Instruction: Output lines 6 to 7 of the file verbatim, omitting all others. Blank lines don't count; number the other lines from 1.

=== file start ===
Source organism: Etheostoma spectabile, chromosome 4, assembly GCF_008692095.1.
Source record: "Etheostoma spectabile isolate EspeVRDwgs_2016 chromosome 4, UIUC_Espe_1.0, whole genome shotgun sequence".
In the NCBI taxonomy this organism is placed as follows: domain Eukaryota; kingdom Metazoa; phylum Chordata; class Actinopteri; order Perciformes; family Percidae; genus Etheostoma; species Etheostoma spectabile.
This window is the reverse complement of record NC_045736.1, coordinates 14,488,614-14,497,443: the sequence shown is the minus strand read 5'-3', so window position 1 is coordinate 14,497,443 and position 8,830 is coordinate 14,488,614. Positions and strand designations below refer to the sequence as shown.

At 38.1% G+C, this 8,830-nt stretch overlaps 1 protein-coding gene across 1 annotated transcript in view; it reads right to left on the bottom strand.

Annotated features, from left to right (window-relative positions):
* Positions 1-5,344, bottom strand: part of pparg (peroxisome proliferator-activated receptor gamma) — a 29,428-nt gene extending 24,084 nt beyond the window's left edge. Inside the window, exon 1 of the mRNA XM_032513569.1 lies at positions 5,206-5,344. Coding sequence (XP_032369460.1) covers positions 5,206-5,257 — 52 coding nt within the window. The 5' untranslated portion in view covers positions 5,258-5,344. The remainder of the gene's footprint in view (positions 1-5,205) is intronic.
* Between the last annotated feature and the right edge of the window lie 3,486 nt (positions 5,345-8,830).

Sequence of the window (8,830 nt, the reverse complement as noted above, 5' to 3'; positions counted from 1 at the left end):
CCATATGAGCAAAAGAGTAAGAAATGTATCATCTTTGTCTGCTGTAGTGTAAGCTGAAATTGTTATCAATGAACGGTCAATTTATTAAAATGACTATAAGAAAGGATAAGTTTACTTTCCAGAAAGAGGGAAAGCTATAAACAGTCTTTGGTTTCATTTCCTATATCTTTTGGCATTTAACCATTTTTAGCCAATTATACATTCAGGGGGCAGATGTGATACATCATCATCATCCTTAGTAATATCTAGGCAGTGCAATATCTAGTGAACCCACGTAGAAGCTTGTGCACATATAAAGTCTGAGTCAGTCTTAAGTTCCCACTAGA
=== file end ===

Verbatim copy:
Annotated features, from left to right (window-relative positions):
* Positions 1-5,344, bottom strand: part of pparg (peroxisome proliferator-activated receptor gamma) — a 29,428-nt gene extending 24,084 nt beyond the window's left edge. Inside the window, exon 1 of the mRNA XM_032513569.1 lies at positions 5,206-5,344. Coding sequence (XP_032369460.1) covers positions 5,206-5,257 — 52 coding nt within the window. The 5' untranslated portion in view covers positions 5,258-5,344. The remainder of the gene's footprint in view (positions 1-5,205) is intronic.